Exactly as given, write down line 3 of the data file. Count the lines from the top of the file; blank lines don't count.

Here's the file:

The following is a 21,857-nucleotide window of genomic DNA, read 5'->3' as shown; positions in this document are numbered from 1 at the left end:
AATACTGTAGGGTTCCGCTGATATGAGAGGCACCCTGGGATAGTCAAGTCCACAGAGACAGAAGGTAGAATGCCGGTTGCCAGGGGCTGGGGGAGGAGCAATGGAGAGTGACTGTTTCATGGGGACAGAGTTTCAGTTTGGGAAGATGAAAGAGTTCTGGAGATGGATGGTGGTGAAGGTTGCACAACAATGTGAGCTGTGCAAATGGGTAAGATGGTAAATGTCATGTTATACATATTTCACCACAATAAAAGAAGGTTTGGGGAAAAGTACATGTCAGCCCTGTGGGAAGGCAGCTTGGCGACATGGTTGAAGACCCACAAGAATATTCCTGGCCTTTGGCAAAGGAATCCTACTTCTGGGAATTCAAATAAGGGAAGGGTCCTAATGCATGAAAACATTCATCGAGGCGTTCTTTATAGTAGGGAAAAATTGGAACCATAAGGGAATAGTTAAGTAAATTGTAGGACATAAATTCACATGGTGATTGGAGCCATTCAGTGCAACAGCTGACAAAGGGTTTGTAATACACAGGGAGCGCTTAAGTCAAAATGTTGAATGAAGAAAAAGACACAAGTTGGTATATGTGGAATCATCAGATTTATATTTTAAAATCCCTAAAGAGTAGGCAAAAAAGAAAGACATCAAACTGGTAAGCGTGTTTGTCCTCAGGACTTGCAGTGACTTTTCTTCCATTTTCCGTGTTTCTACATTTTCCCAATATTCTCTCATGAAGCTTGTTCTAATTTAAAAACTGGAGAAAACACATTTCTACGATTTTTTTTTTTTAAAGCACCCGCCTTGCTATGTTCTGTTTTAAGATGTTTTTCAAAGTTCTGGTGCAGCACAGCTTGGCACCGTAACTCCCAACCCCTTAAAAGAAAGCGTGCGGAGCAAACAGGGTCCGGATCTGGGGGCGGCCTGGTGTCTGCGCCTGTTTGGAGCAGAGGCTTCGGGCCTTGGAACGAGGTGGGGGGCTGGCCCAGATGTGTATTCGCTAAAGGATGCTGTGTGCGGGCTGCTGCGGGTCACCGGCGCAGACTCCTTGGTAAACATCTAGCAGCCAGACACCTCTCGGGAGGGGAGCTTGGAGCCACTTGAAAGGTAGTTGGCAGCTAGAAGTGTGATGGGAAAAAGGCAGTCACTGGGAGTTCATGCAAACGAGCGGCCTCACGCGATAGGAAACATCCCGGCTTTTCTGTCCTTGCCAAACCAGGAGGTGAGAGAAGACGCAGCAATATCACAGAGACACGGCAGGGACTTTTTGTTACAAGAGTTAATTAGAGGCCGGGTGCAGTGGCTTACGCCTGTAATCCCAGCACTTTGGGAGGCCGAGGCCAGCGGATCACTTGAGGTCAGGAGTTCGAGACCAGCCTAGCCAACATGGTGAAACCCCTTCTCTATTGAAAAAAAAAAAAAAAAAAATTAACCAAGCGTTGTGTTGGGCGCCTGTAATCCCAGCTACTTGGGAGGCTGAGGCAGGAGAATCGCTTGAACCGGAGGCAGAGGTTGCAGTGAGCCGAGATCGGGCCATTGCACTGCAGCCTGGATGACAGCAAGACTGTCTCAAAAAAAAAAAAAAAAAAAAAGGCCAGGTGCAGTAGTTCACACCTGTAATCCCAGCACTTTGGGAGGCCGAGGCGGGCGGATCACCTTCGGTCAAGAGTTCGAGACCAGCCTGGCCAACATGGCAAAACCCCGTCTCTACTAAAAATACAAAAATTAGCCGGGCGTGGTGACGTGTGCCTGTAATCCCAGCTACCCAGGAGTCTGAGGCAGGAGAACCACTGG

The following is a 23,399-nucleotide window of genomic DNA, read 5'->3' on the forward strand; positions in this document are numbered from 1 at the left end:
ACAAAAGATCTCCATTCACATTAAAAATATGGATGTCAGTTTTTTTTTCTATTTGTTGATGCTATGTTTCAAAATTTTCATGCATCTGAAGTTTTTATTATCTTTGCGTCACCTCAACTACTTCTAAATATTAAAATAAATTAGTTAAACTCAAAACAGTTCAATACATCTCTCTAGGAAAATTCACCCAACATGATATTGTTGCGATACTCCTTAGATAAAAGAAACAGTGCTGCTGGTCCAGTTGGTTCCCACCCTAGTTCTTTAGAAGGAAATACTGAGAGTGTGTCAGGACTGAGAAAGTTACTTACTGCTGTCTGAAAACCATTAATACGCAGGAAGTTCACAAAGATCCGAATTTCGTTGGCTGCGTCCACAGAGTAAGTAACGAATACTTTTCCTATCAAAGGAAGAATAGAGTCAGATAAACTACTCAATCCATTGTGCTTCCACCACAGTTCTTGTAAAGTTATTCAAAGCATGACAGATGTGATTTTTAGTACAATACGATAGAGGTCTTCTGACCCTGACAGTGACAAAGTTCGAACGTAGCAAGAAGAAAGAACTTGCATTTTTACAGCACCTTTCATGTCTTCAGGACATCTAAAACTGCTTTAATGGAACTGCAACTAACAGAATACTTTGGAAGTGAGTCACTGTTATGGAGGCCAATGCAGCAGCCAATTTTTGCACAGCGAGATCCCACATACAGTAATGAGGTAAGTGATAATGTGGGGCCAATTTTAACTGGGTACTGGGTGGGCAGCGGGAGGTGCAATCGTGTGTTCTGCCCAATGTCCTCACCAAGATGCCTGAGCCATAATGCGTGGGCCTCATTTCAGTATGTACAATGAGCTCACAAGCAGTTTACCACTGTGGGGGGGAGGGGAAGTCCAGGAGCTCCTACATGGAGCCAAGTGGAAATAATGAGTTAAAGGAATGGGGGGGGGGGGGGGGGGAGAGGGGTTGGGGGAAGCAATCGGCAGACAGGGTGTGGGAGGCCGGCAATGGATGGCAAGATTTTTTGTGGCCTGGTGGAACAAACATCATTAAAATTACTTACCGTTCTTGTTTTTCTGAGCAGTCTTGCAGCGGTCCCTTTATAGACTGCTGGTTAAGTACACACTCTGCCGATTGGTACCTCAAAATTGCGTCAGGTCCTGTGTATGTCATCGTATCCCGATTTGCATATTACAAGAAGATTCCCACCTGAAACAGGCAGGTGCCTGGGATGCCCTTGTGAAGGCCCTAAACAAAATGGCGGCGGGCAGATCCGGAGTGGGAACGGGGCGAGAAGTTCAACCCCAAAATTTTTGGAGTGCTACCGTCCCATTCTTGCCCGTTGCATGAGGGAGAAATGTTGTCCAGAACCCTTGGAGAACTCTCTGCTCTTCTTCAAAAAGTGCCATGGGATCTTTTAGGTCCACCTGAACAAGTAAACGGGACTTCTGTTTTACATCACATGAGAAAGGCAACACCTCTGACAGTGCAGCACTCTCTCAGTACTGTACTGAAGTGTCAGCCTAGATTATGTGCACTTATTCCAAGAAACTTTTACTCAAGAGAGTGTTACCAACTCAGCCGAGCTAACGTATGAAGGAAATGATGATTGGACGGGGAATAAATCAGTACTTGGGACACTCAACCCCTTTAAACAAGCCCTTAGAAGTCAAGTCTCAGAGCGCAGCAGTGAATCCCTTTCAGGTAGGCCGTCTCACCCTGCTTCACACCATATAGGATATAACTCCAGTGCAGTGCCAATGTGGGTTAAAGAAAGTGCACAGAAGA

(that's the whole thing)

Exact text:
The following is a 23,399-nucleotide window of genomic DNA, read 5'->3' on the forward strand; positions in this document are numbered from 1 at the left end: